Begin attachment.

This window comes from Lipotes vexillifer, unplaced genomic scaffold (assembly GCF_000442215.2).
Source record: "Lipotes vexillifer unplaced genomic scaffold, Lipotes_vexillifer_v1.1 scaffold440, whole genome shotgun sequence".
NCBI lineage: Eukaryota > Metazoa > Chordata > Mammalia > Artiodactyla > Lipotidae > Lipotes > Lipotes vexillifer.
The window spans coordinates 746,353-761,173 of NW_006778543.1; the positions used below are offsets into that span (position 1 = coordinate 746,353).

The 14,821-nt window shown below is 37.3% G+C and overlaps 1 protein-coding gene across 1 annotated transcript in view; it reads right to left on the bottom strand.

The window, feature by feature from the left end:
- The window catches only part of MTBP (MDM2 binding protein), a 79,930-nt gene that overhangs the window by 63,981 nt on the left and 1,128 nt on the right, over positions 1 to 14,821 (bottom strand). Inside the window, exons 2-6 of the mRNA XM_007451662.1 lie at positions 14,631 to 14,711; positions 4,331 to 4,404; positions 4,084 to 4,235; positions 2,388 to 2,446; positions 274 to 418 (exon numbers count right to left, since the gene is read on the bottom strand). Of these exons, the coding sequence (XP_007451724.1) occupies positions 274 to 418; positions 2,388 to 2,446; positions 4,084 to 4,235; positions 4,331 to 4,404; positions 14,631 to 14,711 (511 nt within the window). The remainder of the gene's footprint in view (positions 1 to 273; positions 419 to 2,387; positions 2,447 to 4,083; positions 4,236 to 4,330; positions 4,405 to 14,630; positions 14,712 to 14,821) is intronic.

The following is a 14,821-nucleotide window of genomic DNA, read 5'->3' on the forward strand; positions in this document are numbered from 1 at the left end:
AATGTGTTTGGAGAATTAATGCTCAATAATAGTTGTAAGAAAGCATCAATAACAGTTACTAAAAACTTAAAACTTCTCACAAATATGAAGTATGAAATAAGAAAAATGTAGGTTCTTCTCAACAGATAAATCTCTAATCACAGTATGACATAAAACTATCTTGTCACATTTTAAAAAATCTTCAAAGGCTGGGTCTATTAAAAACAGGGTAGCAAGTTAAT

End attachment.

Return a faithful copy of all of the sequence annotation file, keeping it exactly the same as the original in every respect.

This window comes from Lipotes vexillifer, unplaced genomic scaffold (assembly GCF_000442215.2).
Source record: "Lipotes vexillifer unplaced genomic scaffold, Lipotes_vexillifer_v1.1 scaffold440, whole genome shotgun sequence".
NCBI lineage: Eukaryota > Metazoa > Chordata > Mammalia > Artiodactyla > Lipotidae > Lipotes > Lipotes vexillifer.
The window spans coordinates 746,353-761,173 of NW_006778543.1; the positions used below are offsets into that span (position 1 = coordinate 746,353).

The 14,821-nt window shown below is 37.3% G+C and overlaps 1 protein-coding gene across 1 annotated transcript in view; it reads right to left on the bottom strand.

The window, feature by feature from the left end:
- The window catches only part of MTBP (MDM2 binding protein), a 79,930-nt gene that overhangs the window by 63,981 nt on the left and 1,128 nt on the right, over positions 1 to 14,821 (bottom strand). Inside the window, exons 2-6 of the mRNA XM_007451662.1 lie at positions 14,631 to 14,711; positions 4,331 to 4,404; positions 4,084 to 4,235; positions 2,388 to 2,446; positions 274 to 418 (exon numbers count right to left, since the gene is read on the bottom strand). Of these exons, the coding sequence (XP_007451724.1) occupies positions 274 to 418; positions 2,388 to 2,446; positions 4,084 to 4,235; positions 4,331 to 4,404; positions 14,631 to 14,711 (511 nt within the window). The remainder of the gene's footprint in view (positions 1 to 273; positions 419 to 2,387; positions 2,447 to 4,083; positions 4,236 to 4,330; positions 4,405 to 14,630; positions 14,712 to 14,821) is intronic.

The following is a 14,821-nucleotide window of genomic DNA, read 5'->3' on the forward strand; positions in this document are numbered from 1 at the left end:
AATGTGTTTGGAGAATTAATGCTCAATAATAGTTGTAAGAAAGCATCAATAACAGTTACTAAAAACTTAAAACTTCTCACAAATATGAAGTATGAAATAAGAAAAATGTAGGTTCTTCTCAACAGATAAATCTCTAATCACAGTATGACATAAAACTATCTTGTCACATTTTAAAAAATCTTCAAAGGCTGGGTCTATTAAAAACAGGGTAGCAAGTTAAT